What happens in Life of Pi?
In Life of Pi, Piscine ("Pi") grows up the son of a zookeeper in India. When his father sells the zoo, they embark on a voyage to Canada, but the ship sinks, and Pi is stranded on a lifeboat with a zebra, an orangutan, a hyena, and a tiger.
Life of Pi summary key points:
In Life of Pi, Piscene, or “Pi,” grows up in India as the son of a zookeeper. He studies Hinduism, Islam, and Christianity.
Pi’s father sells the zoo and the family embarks on a sea voyage to Canada along with a selection of animals.
The ship sinks, taking Pi’s family along with it. Pi survives in a lifeboat with a zebra, an orangutan, a hyena, and a tiger named Richard Parker.
The hyena kills and eats the zebra and the orangutan. The tiger then kills the hyena and saves Pi from becoming the hyena’s next victim.
Pi survives in the lifeboat for 227 days by taming the tiger and overcoming hunger, thirst, heat, and loneliness.
In the end, Pi offers another version of the events in which the animals represent a French chef, his mother, and a Japanese sailor.
It is easy to see why Yann Martel's 2001 novel, Life of Pi, was widely praised and went on to become an international bestseller. Martel tells a story both striking and unique, the life story of Piscine Patel. When he was growing up in India as the son of a zookeeper, Piscine was teased unmercifully for his name, so he shortened it to Pi, as in the mathematical symbol π. This change of name is only the first of several fascinating changes Pi experiences. Some are more or less under his control, like his pursuit of truth by simultaneously studying Christianity Hinduism, and Islam. Some, like his father's decision to move the family to Canada, are not under Pi's control, especially when the ship carrying the Patel family sinks and Pi is stranded in a lifeboat with only a zebra, a hyena, an orangutan, and a 450-pound tiger for company.
The bulk of this fascinating, colorful novel focuses on Pi's struggles to survive and to make sense of this dehumanizing condition in which he finds himself. Every setting, from India to the lifeboat and on to Mexico once Pi is rescued, is vividly rendered. Martel has an eye for vivid details and piles them on, making this novel a joy to read and supremely easy to imagine.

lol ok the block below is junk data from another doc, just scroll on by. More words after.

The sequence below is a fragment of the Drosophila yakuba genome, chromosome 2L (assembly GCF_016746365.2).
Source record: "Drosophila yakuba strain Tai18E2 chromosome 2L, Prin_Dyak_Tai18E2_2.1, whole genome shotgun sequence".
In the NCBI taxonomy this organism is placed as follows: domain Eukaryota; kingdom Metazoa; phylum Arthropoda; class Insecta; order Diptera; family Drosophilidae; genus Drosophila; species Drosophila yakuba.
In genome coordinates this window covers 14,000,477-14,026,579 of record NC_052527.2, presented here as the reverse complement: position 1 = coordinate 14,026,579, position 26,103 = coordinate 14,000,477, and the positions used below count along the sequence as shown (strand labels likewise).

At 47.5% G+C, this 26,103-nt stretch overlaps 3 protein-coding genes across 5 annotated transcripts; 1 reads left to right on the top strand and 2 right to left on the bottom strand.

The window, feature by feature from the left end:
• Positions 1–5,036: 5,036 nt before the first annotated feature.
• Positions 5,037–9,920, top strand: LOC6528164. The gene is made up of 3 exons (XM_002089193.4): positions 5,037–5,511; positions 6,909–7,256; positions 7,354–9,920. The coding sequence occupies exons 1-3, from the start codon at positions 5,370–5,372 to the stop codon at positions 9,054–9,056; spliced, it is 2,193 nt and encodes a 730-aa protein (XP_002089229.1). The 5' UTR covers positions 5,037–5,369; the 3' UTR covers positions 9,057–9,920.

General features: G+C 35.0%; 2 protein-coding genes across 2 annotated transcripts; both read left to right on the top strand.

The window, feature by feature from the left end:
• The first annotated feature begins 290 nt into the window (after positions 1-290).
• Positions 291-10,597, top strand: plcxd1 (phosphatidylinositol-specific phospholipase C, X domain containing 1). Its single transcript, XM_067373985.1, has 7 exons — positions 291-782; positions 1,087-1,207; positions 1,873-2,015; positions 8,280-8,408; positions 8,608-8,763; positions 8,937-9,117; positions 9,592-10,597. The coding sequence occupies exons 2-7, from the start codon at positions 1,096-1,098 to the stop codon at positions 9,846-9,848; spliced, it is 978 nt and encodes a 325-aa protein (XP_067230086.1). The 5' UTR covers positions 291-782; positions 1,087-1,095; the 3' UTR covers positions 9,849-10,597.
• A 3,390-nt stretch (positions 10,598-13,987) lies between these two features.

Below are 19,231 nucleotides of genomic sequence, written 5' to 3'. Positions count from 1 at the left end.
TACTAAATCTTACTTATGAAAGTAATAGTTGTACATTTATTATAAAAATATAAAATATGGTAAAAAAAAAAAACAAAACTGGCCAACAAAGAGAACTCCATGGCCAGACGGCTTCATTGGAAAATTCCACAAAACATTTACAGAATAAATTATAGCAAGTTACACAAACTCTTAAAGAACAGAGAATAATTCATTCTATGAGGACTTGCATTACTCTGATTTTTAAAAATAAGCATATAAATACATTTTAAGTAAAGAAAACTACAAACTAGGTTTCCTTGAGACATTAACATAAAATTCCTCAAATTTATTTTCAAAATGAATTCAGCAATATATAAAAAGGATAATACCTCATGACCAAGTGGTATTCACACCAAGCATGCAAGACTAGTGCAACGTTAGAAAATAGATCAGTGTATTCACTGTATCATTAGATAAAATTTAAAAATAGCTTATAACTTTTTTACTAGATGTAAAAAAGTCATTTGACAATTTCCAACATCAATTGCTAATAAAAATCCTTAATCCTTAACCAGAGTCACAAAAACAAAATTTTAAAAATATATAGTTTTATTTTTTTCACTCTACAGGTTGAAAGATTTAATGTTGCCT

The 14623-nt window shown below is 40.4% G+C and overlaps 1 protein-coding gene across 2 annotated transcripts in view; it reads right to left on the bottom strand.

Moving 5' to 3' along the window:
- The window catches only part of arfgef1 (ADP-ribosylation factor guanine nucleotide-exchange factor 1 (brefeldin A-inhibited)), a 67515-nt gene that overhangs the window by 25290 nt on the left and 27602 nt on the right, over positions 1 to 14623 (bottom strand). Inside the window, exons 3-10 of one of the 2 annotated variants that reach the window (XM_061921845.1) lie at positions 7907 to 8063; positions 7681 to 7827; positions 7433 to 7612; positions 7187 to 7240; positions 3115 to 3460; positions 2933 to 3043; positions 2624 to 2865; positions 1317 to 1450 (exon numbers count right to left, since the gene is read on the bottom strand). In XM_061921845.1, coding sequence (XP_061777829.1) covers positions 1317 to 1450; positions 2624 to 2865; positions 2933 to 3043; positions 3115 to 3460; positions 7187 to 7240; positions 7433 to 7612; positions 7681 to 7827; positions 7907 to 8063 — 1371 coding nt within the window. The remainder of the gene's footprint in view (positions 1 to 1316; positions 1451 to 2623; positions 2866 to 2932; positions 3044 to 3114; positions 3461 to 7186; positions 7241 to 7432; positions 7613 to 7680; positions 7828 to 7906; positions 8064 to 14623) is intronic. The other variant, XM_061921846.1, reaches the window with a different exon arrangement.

Life of Pi begins with an author’s note written by a character named Yann Martel. Martel confesses that his previous novel received poor reviews and faded into obscurity and he lost interest in writing another novel. Martel sought inspiration in India, where he met a strange old man who directed him to Piscine “Pi” Molitar Patel. Pi’s life story inspired Martel’s new novel.
Piscene grows up in Pondicherry, India, the son of a zoo keeper. Young Piscine suffers as a boy because of his name, which sounds very close to the word “pissing.” When Piscine changes schools, he takes the opportunity to rename himself “Pi” after the mathematical symbol, publically declaring his new name to all. With his new name, Pi enjoys a happy childhood, free from mockery, as he explores the zoo, makes many friends, and relishes life with his close-knit family.
An intelligent and deeply religious boy, Pi excels in the study of his native religion, Hinduism. Surprisingly, however, Pi explores two more of the world’s major religions—Islam and Christianity—when his family vacations in Munnar. With the help of a Muslim mystic named Satish Kumar and a parish priest named Father Martin, Pi becomes a devotee of both religions. As an old man, Pi will still practice the three faiths of Hinduism, Islam, and Christianity, making him a unique religious figure.
Pi’s life in India ends when his father sells the zoo and moves the family to Canada. The family embarks across the Pacific Ocean on the Japanese cargo ship Tsimtsum with a menagerie of zoo animals to be sold to North American zoos. Unfortunately, the Tsimtsum sinks, taking Pi’s family with it. Pi makes it safely onto a lifeboat, where, besides some...
(The entire section is 1,921 words.)